UX Design is the process that defines what that experience is going to be.
A UX Designer creates products or services that offer an impressive user experience. And to find out what goes into making that experience, they require User Research.
User research helps UX designers understand the target audience requirements, what motivates them to take a call to action, and so on.
Without detailed research, design teams cannot figure out how to deliver value to their end-users, ultimately leading to the failure of the product or design.
Who is a UX Research Associate?
UX research associates are equivalent to data scientists since they analyze the actual user behavior and use data-driven insights to address the customer needs and remove the guesswork.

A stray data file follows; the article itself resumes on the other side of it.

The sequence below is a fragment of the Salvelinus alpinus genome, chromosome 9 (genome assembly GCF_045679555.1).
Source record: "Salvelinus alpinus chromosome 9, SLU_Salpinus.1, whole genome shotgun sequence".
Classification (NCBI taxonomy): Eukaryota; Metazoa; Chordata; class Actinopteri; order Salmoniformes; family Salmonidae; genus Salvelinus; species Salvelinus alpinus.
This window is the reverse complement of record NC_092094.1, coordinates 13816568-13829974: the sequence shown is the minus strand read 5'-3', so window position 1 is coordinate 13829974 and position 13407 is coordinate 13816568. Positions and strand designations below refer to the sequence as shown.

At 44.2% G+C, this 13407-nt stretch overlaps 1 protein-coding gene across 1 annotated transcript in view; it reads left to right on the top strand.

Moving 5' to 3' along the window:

Their everyday tasks include:
• Researching buyer personas and investigating buyer behavior
• Leading users throughout the process of proposing and wireframing
• Working with the marketing and product management teams to identify research topics
What are the qualifications and skillsets required for becoming a UX Research Associate?
• User-Centered Design Research
• Persona Creation
• Critical thinking
• UX/Design Thinking
• UX Mapping
• User Testing
• Soft Skills
• Analytical Skills
It is not necessary for UX researcher associates to have a design background. Many of them belong to diverse backgrounds, including marketing, communications, technology, sociology, and psychology. However, understanding human behavior and technology use are two vital skills.